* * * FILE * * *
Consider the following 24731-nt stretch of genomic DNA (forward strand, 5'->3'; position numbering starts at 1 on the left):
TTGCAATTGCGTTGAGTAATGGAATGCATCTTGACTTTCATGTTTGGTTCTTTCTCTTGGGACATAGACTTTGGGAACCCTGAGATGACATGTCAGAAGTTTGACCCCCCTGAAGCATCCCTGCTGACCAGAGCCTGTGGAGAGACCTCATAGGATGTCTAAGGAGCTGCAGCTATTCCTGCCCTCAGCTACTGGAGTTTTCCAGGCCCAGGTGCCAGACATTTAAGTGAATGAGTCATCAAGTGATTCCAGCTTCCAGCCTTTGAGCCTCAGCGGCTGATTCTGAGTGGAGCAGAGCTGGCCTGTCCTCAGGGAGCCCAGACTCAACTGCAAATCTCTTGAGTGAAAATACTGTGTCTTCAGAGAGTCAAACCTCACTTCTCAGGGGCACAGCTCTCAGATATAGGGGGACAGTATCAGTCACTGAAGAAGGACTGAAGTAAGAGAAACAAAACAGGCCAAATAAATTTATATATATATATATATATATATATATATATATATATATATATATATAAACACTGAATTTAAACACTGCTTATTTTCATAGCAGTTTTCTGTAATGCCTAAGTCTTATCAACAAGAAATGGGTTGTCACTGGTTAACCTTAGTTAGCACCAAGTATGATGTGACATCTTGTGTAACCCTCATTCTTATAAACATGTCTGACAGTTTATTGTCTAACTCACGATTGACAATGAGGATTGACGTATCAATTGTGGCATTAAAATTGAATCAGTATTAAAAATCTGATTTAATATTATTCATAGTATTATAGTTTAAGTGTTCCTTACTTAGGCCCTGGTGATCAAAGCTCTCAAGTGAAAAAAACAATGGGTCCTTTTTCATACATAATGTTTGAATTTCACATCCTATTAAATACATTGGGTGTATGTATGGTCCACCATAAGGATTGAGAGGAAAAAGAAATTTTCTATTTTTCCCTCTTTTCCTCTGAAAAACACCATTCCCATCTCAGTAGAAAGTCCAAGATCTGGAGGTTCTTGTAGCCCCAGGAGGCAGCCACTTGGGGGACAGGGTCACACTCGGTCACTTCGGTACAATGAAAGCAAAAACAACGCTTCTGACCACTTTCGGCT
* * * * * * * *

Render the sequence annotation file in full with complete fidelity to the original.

Consider the following 24731-nt stretch of genomic DNA (forward strand, 5'->3'; position numbering starts at 1 on the left):
TTGCAATTGCGTTGAGTAATGGAATGCATCTTGACTTTCATGTTTGGTTCTTTCTCTTGGGACATAGACTTTGGGAACCCTGAGATGACATGTCAGAAGTTTGACCCCCCTGAAGCATCCCTGCTGACCAGAGCCTGTGGAGAGACCTCATAGGATGTCTAAGGAGCTGCAGCTATTCCTGCCCTCAGCTACTGGAGTTTTCCAGGCCCAGGTGCCAGACATTTAAGTGAATGAGTCATCAAGTGATTCCAGCTTCCAGCCTTTGAGCCTCAGCGGCTGATTCTGAGTGGAGCAGAGCTGGCCTGTCCTCAGGGAGCCCAGACTCAACTGCAAATCTCTTGAGTGAAAATACTGTGTCTTCAGAGAGTCAAACCTCACTTCTCAGGGGCACAGCTCTCAGATATAGGGGGACAGTATCAGTCACTGAAGAAGGACTGAAGTAAGAGAAACAAAACAGGCCAAATAAATTTATATATATATATATATATATATATATATATATATATATATATATATAAACACTGAATTTAAACACTGCTTATTTTCATAGCAGTTTTCTGTAATGCCTAAGTCTTATCAACAAGAAATGGGTTGTCACTGGTTAACCTTAGTTAGCACCAAGTATGATGTGACATCTTGTGTAACCCTCATTCTTATAAACATGTCTGACAGTTTATTGTCTAACTCACGATTGACAATGAGGATTGACGTATCAATTGTGGCATTAAAATTGAATCAGTATTAAAAATCTGATTTAATATTATTCATAGTATTATAGTTTAAGTGTTCCTTACTTAGGCCCTGGTGATCAAAGCTCTCAAGTGAAAAAAACAATGGGTCCTTTTTCATACATAATGTTTGAATTTCACATCCTATTAAATACATTGGGTGTATGTATGGTCCACCATAAGGATTGAGAGGAAAAAGAAATTTTCTATTTTTCCCTCTTTTCCTCTGAAAAACACCATTCCCATCTCAGTAGAAAGTCCAAGATCTGGAGGTTCTTGTAGCCCCAGGAGGCAGCCACTTGGGGGACAGGGTCACACTCGGTCACTTCGGTACAATGAAAGCAAAAACAACGCTTCTGACCACTTTCGGCT